Pitches ain’t the problem…

Australia

Pitches are the most important part of cricket. Whereas in other sports, the surface on which the game is played is a minor inconvenience if conditions are not optimal, but in cricket it is the lifeblood of the sport.

In the aftermath of the Australian loss to Pakistan in the first Test in Dubai, we saw several sections of the media, and a vocal section of Australian fans, saying that dead pitches were ruining the game.

Cricket Australia's website used the brilliant oxymoron of "lifeless and spin friendly" to describe the Dubai surface. How a pitch can be dead and offer turn and bounce for Pakistani spinners wasn't explained.

Robert Craddock in the Courier Mail spoke about how these pitches that don't have pace are what Australia should expect. Craddock says Mitchell Johnson's renaissance means opponents will slow things down to combat him.

That would be fair comment if the pitches in Dubai are normally lightning quick green tops. They are not. This is what wickets in the UAE are like. In fact, it is a miracle that pitches in the desert are as quick as they are.

There is not some sort global conspiracy to blunt Australian pace bowlers, rather there are differing conditions around the world. If Australia, its journalists and its fans. think that every pitch in the world will be what they see at the WACA they will be waiting a long time.

The pitch in Dubai produced a result in four and a half days with every session holding interest for the spectator. In that Test the Australian spinners took seven wickets at 70 runs each. Pakistan's tweakers got 15 wickets at a cost of 23.

In the next Test in Abu Dhabi, Pakistan racked up 570 runs included two hundreds and a double hundred in their first innings. As day three got underway Australian commentator Dean Jones was lamenting the flat pitch and talked of Australia batting out the day.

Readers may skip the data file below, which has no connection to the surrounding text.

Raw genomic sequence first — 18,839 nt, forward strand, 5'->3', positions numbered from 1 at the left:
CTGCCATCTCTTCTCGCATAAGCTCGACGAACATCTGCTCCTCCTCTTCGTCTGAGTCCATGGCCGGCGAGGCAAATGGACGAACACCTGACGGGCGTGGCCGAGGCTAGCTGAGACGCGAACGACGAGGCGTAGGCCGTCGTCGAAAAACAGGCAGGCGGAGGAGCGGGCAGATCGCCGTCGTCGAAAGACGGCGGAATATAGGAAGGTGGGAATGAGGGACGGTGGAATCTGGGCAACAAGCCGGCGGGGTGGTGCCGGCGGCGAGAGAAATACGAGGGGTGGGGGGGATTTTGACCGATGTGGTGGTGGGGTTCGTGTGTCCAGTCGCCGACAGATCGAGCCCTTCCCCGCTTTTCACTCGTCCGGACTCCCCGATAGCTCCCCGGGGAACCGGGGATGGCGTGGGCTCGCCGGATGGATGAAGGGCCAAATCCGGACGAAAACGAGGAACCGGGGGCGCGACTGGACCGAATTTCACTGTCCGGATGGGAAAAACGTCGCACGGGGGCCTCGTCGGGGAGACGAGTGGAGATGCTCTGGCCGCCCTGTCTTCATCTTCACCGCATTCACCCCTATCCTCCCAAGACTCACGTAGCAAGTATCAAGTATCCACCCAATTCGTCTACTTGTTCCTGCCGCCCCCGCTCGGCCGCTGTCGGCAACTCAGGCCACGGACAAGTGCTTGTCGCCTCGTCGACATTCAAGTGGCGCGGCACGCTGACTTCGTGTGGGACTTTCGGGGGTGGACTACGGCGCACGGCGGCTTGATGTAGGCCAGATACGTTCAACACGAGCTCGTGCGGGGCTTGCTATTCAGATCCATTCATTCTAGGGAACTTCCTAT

The visitors proceeded to lose four wickets in the first session. By the close of the third day he was saying Australia could bat their way out of trouble because it was 'not that bad a pitch.'

Sanjay Manjrekar took to Twitter to bemoan the surface in the second Test saying "Mitchell Johnson bowling on this flat Abu Dhabi pitch is a bit like sending a batsman out to bat with a stump…Just unfair."

This is the same pitch where Australia were bowled out twice for under 300.

Not winning the toss in either game didn't help, but that does not explain Australia managing to go past 300 only once. On day four Misbah scored the joint fastest ton ever. There was no extra wear when Australia’s top order failed later that afternoon.

Australia struggled in this series because they have batted badly against spin and bowled spin badly. Nathan Lyon has been hugely disappointing. Over the last 18 months he has been vastly improved, but here when Australia needed him most he hasn't delivered.

Not only has Lyon struggled with the ball, the Australian middle order have played for turn that wasn't there and misjudged things when the ball actually spun. It was all very reminiscent of Australia’s last Test tour to Asia that saw them lose 4-0 to India.

Blaming pitches when Australia have been outplayed in every department of the game is hugely disrespectful to Pakistan who won almost every session.

Misbah captained with intelligence and nous. As Michael Clarke went full funk, Misbah was calm and persistent, trusting his bowlers to do the job.

Australia just seemed to concede that it was impossible to claim wickets on the Abu Dhabi pitch and just sat back. Johnson kept on banging the ball in allowing the Pakistan batsmen to play him effectively off the back foot. The Aussie spinner that troubled the opposition the most was Steve Smith with his full toss/long hop/jaffa combos.

Younis Khan was relentless in his run getting. Australia's response to this measured approach was to promote Glenn Maxwell to number three who then proceeded to walk past a straight one and miss several reverse sweeps.

As Australia swished their way to 261 all out in the first innings, the attacking continued throughout in the vain hope that relentless positivity would in some way cover up the cracks.

The biggest concern for Australia is the lack of a match winning spinner. While Lyon had done a decent job of holding up an end prior to this series, he has rarely tormented the opposition. He is a bowler that relies on patience more than balls spitting out the rough. Since Shane Warne there have been 14 spinners in Australia Test side. Lyon has been the best by some distance.

This apparent lack of quality spin in Australia may well account for their struggles against the turning ball when batting. If you are not facing it at home you will not succeed against it overseas.

The only Australia batsman that looked to have a way to play that didn't include hitting their way out of trouble was, once again, Steve Smith. Although Dave Warner deserves some credit for making his aggression work for him.

Australia have lost this series 2-0. If they want to know why they should look at themselves, not the grass beneath their feet.

Peter Miller

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